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Seeking Comfort in a Cardigan

Uncertain times call for cozy knits.

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My obsession started, as they always do these days, with an Instagram picture. Sara Hiromi, a model I follow mainly because of her aspirational and impossible haircut (dark and waist-length with uneven baby bangs and bleached eyebrows), had posted a photo from a shoot she did for the Tokyo-based brand Perverze. In it, she’s wearing high-waisted jeans, a white crop top, and the most wonderful red sweater I had ever seen.

Perverze’s product page calls it a “half coat,” but it’s a wool-mohair blend and looks squishy and soft, so I think it qualifies as a sweater. Its sleeves are built wide and envelop the hands. Though it’s oversized, it’s far from shapeless because it only falls to the hips, balancing the exaggerated arms, and because the fabric is thick enough to give the appearance of structure.

The sweater looks fashion-y and intentional in an Acne Studios kind of way. It also looks incredibly cozy. What I’m driving at is this: You can dupe people into thinking you’re cool while, essentially, wearing a security blanket to work and social gatherings.

2016 was a banner year for the pursuit of comfort and warmth as interest surged around the Danish concept of hygge, which roughly means “coziness.” That certainly didn’t happen in a vacuum. As the Financial Times architecture and design critic Edwin Heathcote wrote in December, “Untranslatable or not, hygge, along with Brexit, coulrophobia (fear of clowns) and alt-right has become one of the words which apparently describes this dismal year. Which, frankly, sounds about right. The natural reaction to events and personalities this year, from Farage to Trump, might well be to curl up on the sofa and lock the doors.”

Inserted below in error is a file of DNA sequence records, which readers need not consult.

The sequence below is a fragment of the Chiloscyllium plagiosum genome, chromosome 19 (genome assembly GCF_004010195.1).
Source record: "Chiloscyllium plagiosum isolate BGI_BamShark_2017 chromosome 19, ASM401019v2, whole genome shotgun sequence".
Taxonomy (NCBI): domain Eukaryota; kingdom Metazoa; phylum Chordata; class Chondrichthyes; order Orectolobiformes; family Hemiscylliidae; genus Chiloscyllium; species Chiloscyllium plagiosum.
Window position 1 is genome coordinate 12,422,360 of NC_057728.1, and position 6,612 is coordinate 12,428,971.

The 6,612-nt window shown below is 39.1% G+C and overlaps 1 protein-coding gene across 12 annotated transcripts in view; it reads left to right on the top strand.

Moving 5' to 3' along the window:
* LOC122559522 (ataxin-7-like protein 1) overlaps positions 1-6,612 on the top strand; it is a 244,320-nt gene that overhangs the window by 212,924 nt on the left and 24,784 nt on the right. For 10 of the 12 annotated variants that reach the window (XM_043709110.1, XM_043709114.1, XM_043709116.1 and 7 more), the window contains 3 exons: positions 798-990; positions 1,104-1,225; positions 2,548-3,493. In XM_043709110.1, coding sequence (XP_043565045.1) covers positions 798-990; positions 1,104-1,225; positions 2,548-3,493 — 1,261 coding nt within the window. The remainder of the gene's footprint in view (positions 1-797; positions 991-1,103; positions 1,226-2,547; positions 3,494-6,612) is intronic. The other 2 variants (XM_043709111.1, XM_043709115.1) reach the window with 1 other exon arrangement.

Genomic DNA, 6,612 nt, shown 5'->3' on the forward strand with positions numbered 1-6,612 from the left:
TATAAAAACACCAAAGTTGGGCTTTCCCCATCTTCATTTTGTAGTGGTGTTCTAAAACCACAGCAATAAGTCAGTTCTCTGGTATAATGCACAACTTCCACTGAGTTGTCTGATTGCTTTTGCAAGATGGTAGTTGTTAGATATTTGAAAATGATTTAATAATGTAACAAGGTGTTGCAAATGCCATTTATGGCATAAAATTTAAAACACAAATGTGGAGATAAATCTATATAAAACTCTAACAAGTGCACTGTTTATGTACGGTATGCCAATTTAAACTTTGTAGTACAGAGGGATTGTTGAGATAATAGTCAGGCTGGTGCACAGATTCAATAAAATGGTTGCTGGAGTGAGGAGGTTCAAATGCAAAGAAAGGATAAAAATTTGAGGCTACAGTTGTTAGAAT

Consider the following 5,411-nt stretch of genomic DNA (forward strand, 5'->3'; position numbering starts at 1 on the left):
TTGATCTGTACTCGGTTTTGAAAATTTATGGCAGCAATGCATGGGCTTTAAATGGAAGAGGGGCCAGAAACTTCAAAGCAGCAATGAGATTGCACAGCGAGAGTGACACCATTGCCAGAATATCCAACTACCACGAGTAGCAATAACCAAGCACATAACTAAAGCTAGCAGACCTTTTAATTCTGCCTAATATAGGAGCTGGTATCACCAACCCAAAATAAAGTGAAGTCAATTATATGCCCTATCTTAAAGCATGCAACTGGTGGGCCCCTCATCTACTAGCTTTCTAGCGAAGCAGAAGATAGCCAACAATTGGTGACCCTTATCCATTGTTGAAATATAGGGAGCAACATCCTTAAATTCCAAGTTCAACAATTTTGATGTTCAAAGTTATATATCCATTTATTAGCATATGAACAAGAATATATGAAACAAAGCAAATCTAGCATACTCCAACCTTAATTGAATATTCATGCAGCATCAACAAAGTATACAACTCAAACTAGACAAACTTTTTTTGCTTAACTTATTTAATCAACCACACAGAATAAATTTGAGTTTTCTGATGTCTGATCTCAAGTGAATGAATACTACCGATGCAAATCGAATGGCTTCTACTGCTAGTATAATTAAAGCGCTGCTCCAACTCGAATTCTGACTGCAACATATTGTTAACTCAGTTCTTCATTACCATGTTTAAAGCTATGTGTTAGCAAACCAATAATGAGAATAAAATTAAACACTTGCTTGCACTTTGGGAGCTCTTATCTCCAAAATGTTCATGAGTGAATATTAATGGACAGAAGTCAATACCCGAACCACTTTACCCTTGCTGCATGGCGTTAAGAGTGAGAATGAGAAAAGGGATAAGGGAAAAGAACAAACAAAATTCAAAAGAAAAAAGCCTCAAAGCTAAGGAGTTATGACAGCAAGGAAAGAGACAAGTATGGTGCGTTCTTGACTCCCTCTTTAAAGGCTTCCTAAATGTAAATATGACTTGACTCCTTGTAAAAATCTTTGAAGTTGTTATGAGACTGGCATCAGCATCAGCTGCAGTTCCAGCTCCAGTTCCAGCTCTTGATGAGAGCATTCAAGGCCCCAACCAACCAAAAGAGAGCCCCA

All this hygge talk was, of course, followed by hygge backlash. By year’s end, numerous books had been published on the subject, turning an intangible feeling into a vehicle for selling a lifestyle and its attendant products. A salve for an onslaught of harsh news became just another way of getting us to buy stuff.

Still, that red sweater.

Hygge aside, 2017 is shaping up to be full of unignorable political conflict. Over three million people attended Women’s Marches to protest Donald Trump’s presidency the day after his inauguration. The White House has begun pushing the concept of “alternative facts,” rendering a cohesive understanding of reality tenuous. So yeah, you might feel inclined to swaddle yourself for comfort, much like that anxious rescue goat who only calms down when she’s put in her duck costume.

Since Perverze’s sweater would have cost about $250 after tax and shipping, I set about looking for another version. Uniqlo, with its laser focus on ultra-thin, ultra-compact outerwear, was a no-go. I needed a thick knit and roomy fit. Acne, a leading purveyor of weird knits, was also way out of my price bracket.

Eventually I found myself on the e-commerce site of the LA-based Coast to Coast Vintage. And there it was. Black, with big plastic buttons. Burly in the forearms, but not the shoulders. A week later, my sweater was waiting in the entryway of my apartment.

The perfect fuzzy wool cardigan with texture is available now on!

A photo posted by Coast To Coast Mobile Vintage (@_coasttocoastvintage_) on

To my delight, it was so thick and warm that I couldn’t fit it under any of my coats. Now I carry it around in my backpack, giddy to take off my jacket and slip into something a little more comforting — at work, at parties, at home. Wherever news alerts can reach my phone, really.